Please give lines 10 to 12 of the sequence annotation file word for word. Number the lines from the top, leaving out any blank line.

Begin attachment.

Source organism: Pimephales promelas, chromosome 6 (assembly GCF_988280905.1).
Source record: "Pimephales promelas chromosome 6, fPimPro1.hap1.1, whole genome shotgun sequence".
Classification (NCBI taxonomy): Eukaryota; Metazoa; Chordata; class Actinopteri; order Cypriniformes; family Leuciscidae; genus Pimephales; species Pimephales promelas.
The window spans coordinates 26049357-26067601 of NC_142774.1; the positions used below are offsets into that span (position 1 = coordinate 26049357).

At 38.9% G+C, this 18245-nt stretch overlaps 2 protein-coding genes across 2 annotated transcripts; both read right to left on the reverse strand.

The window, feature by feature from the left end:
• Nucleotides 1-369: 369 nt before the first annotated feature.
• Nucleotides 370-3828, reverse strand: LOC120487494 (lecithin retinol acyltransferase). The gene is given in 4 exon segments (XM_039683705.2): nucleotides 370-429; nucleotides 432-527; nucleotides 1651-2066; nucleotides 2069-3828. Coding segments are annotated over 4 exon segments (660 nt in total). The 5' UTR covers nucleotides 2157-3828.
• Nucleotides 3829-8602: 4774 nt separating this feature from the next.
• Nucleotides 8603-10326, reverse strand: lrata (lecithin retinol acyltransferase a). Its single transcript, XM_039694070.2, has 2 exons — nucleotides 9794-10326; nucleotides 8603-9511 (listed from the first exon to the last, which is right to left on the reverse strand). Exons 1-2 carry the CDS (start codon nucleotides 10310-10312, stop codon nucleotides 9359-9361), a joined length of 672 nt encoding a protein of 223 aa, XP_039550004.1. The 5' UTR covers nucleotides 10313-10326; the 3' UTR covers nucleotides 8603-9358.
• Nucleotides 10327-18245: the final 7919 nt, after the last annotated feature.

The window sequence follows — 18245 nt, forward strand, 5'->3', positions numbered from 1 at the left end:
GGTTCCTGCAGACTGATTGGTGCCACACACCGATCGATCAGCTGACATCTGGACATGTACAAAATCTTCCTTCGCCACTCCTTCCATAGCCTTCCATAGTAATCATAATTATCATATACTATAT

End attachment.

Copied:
• Nucleotides 8603-10326, reverse strand: lrata (lecithin retinol acyltransferase a). Its single transcript, XM_039694070.2, has 2 exons — nucleotides 9794-10326; nucleotides 8603-9511 (listed from the first exon to the last, which is right to left on the reverse strand). Exons 1-2 carry the CDS (start codon nucleotides 10310-10312, stop codon nucleotides 9359-9361), a joined length of 672 nt encoding a protein of 223 aa, XP_039550004.1. The 5' UTR covers nucleotides 10313-10326; the 3' UTR covers nucleotides 8603-9358.
• Nucleotides 10327-18245: the final 7919 nt, after the last annotated feature.

The window sequence follows — 18245 nt, forward strand, 5'->3', positions numbered from 1 at the left end: